Unfortunately, health-care costs in the United States only seem to be increasing as time goes on. In 2020, according to CNBC.com, “Large employers predict the total cost of covering health insurance for workers and their families will hit an average of $15,375 in 2020, an increase of 5%, according to a survey by the National Business Group on Health.” With health-care costs soaring, now is the time to make decisions on managing benefits for your employees and their dependents.
Consumer-Directed Health Plans
Two popular and cost-effective options for employers to offer to their employees are Health Reimbursement Arrangements (HRAs) and Health Savings Accounts (HSAs). There are subtle differences between these two types of plans. For HRAs, it is the employer who owns that plan, while HSAs are owned and managed by the employee. Health Reimbursement Arrangements are typically an individual benefit offered to employees. This benefit allows employers to reimburse costs for employees’ health insurance and medical expenses. Typically when you have an HRA in place, employees are offered a monthly allowance of money that is totally tax-free. Employees can use this money that is given to them to purchase and pay their health insurance and medical costs. This type of plan may be of great value to those key employees who play a crucial role in your business or company.
Health Savings Accounts are also beneficial to employees, however, the perks are lesser than an HRA. An HSA account is viewed more as a savings account for health costs. Typically, it is expected that employees will contribute funds to their own health savings accounts, and their employers will typically match their employee’s contributions to a certain dollar amount or percentage. Another requirement that sets this type of policy apart, is that the employee is typically required to carry an existing health insurance policy with a high deductible in order to qualify for an HSA account. Regardless of the type of plan you choose for your employees, keep in mind that your contributions to either type of plan are deductible on your taxes. Curious about which plan is right for your employees? You can learn more about both plans here.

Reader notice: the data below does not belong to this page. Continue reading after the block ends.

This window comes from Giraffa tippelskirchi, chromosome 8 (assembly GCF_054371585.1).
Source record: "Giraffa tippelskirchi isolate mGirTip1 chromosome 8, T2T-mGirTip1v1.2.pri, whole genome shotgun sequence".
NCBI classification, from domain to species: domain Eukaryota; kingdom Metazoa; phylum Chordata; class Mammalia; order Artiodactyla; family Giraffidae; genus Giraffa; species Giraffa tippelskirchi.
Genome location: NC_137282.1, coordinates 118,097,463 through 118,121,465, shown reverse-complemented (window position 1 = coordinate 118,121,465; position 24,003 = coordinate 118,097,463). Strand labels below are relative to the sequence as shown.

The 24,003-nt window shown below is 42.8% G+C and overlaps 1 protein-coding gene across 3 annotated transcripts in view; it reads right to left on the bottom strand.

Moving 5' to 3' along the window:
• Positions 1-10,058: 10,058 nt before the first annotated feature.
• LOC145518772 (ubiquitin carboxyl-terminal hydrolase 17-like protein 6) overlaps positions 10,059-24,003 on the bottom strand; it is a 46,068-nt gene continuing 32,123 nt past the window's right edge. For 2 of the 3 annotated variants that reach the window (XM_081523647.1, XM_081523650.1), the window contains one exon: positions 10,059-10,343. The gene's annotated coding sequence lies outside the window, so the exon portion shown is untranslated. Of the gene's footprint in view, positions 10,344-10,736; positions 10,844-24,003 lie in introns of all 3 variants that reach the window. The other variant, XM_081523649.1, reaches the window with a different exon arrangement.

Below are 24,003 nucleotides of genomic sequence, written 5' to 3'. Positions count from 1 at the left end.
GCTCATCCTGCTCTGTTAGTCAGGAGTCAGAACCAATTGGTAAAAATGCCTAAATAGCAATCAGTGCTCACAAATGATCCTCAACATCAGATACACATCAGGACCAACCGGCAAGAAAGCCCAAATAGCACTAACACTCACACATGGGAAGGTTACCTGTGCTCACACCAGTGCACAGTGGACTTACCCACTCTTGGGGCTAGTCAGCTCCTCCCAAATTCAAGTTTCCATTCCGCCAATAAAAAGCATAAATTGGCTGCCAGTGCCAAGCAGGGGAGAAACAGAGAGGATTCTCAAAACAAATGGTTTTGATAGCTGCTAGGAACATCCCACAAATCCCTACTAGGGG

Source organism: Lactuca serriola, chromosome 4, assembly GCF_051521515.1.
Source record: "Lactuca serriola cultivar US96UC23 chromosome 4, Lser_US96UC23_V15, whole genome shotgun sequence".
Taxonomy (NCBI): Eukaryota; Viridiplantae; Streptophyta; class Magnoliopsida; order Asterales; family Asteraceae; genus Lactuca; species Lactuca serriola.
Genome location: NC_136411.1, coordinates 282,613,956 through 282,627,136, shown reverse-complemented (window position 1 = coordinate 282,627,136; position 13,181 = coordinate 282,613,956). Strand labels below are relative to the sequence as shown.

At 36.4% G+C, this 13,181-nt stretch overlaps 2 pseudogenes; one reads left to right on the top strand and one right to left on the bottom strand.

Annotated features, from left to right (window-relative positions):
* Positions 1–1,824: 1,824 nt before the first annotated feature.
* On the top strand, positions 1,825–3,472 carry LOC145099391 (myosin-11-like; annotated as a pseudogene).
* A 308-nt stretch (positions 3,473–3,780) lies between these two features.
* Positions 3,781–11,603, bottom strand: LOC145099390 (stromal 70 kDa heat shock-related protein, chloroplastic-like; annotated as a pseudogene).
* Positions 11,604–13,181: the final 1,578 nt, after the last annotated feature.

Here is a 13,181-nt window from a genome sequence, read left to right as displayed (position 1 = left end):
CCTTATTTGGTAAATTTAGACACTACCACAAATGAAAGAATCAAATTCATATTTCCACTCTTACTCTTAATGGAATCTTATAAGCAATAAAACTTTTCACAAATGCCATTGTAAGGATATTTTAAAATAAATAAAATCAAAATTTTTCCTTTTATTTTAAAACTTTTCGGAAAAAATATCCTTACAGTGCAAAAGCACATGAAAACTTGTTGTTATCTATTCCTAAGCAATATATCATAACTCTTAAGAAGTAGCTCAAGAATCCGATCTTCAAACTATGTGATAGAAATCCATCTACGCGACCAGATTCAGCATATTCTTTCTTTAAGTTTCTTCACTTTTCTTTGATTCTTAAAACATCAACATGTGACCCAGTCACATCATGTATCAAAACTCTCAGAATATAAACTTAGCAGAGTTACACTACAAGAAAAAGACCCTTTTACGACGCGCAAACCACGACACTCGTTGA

Promoting and Rewarding Employee Wellness
One of the easiest ways to keep employee health costs down is by promoting a healthy and active lifestyle. Many illnesses and health conditions can easily be avoided by making smart choices when it comes to your health. According to SHRM.com, “As much as 70 percent of health-care spending can be attributed to behavioral and lifestyle choices; thus, employers are increasingly offering employees health improvement programs. Numerous studies have indicated that employers can contain or even reduce health-care costs by implementing wellness programs.” Some of the main goals of these programs are to lower healthcare costs for employers and employees, reduce the number of employees missing work, achieve greater productivity, reduce work-related injuries and workers’ comp claims, and of course, boost morale and loyalty among your employees. Establishing a wellness program can be as simple or complex as you would like. The best way to start designing your wellness program is to conduct a general assessment. Start with an employee survey, this can help gauge what types of health goals, interests, and needs they have. Compare your organization to others like it. What types of programs are they currently using? Are there any features of their plan that your employees would like? Your second step would be to gain support from your business’ management and leaders. If they are on board, it is more likely that the employees working under them will be supportive of participating in such a program.
Once the support of your employees is gained, you should form a committee to help manage the employee’s needs and evaluate the successes and failures of the program. You should also have goals and a budget designated before rolling everything out to your employees. To learn more about designing the best wellness program for your employees, read more here.
There are a large number of options for how to reduce and manage costs for your business when it comes to employee health-care. Some are no-brainers, while others may be tougher to go through with.
At the end of the day, it comes down to what your business can realistically afford, while also keeping the well-being of your employees at the forefront of your mind. Learn more about all of the strategies one can use for managing health-care costs here.
Share this Post